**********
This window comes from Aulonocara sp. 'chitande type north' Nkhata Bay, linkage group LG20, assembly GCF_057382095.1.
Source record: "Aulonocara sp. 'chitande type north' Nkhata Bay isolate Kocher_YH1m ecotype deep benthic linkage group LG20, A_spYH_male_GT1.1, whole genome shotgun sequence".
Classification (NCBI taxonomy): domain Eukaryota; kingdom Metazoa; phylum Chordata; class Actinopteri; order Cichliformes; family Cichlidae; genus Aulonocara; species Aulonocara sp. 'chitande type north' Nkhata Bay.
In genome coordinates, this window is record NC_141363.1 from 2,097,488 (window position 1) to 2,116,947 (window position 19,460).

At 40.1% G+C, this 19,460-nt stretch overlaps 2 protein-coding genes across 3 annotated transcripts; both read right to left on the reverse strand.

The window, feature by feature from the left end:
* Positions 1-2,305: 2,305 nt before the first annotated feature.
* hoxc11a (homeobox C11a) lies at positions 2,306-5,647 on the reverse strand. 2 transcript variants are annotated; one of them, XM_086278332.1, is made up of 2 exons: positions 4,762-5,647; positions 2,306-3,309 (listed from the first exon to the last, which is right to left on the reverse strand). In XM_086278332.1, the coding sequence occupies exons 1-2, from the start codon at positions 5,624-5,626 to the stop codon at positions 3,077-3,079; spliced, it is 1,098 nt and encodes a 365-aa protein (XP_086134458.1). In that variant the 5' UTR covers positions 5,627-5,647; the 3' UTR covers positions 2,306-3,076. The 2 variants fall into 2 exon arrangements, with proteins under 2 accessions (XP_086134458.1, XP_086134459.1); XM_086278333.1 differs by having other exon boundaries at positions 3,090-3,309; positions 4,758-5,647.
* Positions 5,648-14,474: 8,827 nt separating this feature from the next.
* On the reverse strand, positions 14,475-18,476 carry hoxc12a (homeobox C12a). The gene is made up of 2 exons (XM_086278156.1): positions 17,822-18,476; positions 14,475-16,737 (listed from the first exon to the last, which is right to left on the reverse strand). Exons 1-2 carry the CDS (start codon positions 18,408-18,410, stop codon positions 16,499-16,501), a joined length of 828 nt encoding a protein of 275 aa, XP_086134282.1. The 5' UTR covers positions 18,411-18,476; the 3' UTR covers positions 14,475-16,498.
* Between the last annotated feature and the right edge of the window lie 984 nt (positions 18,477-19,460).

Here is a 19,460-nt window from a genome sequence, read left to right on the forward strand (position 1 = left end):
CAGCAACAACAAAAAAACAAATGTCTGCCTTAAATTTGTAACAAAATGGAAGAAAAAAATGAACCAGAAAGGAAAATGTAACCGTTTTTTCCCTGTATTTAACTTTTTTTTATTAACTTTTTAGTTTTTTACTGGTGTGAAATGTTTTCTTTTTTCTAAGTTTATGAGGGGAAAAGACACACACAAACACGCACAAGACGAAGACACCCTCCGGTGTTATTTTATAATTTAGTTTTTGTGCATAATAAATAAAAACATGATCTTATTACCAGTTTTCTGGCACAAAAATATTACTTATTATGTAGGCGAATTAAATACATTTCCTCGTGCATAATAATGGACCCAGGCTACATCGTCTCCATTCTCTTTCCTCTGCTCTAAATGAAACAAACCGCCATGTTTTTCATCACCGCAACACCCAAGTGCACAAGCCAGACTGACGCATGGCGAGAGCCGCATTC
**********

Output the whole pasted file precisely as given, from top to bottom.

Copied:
This window comes from Aulonocara sp. 'chitande type north' Nkhata Bay, linkage group LG20, assembly GCF_057382095.1.
Source record: "Aulonocara sp. 'chitande type north' Nkhata Bay isolate Kocher_YH1m ecotype deep benthic linkage group LG20, A_spYH_male_GT1.1, whole genome shotgun sequence".
Classification (NCBI taxonomy): domain Eukaryota; kingdom Metazoa; phylum Chordata; class Actinopteri; order Cichliformes; family Cichlidae; genus Aulonocara; species Aulonocara sp. 'chitande type north' Nkhata Bay.
In genome coordinates, this window is record NC_141363.1 from 2,097,488 (window position 1) to 2,116,947 (window position 19,460).

At 40.1% G+C, this 19,460-nt stretch overlaps 2 protein-coding genes across 3 annotated transcripts; both read right to left on the reverse strand.

The window, feature by feature from the left end:
* Positions 1-2,305: 2,305 nt before the first annotated feature.
* hoxc11a (homeobox C11a) lies at positions 2,306-5,647 on the reverse strand. 2 transcript variants are annotated; one of them, XM_086278332.1, is made up of 2 exons: positions 4,762-5,647; positions 2,306-3,309 (listed from the first exon to the last, which is right to left on the reverse strand). In XM_086278332.1, the coding sequence occupies exons 1-2, from the start codon at positions 5,624-5,626 to the stop codon at positions 3,077-3,079; spliced, it is 1,098 nt and encodes a 365-aa protein (XP_086134458.1). In that variant the 5' UTR covers positions 5,627-5,647; the 3' UTR covers positions 2,306-3,076. The 2 variants fall into 2 exon arrangements, with proteins under 2 accessions (XP_086134458.1, XP_086134459.1); XM_086278333.1 differs by having other exon boundaries at positions 3,090-3,309; positions 4,758-5,647.
* Positions 5,648-14,474: 8,827 nt separating this feature from the next.
* On the reverse strand, positions 14,475-18,476 carry hoxc12a (homeobox C12a). The gene is made up of 2 exons (XM_086278156.1): positions 17,822-18,476; positions 14,475-16,737 (listed from the first exon to the last, which is right to left on the reverse strand). Exons 1-2 carry the CDS (start codon positions 18,408-18,410, stop codon positions 16,499-16,501), a joined length of 828 nt encoding a protein of 275 aa, XP_086134282.1. The 5' UTR covers positions 18,411-18,476; the 3' UTR covers positions 14,475-16,498.
* Between the last annotated feature and the right edge of the window lie 984 nt (positions 18,477-19,460).

Here is a 19,460-nt window from a genome sequence, read left to right on the forward strand (position 1 = left end):
CAGCAACAACAAAAAAACAAATGTCTGCCTTAAATTTGTAACAAAATGGAAGAAAAAAATGAACCAGAAAGGAAAATGTAACCGTTTTTTCCCTGTATTTAACTTTTTTTTATTAACTTTTTAGTTTTTTACTGGTGTGAAATGTTTTCTTTTTTCTAAGTTTATGAGGGGAAAAGACACACACAAACACGCACAAGACGAAGACACCCTCCGGTGTTATTTTATAATTTAGTTTTTGTGCATAATAAATAAAAACATGATCTTATTACCAGTTTTCTGGCACAAAAATATTACTTATTATGTAGGCGAATTAAATACATTTCCTCGTGCATAATAATGGACCCAGGCTACATCGTCTCCATTCTCTTTCCTCTGCTCTAAATGAAACAAACCGCCATGTTTTTCATCACCGCAACACCCAAGTGCACAAGCCAGACTGACGCATGGCGAGAGCCGCATTC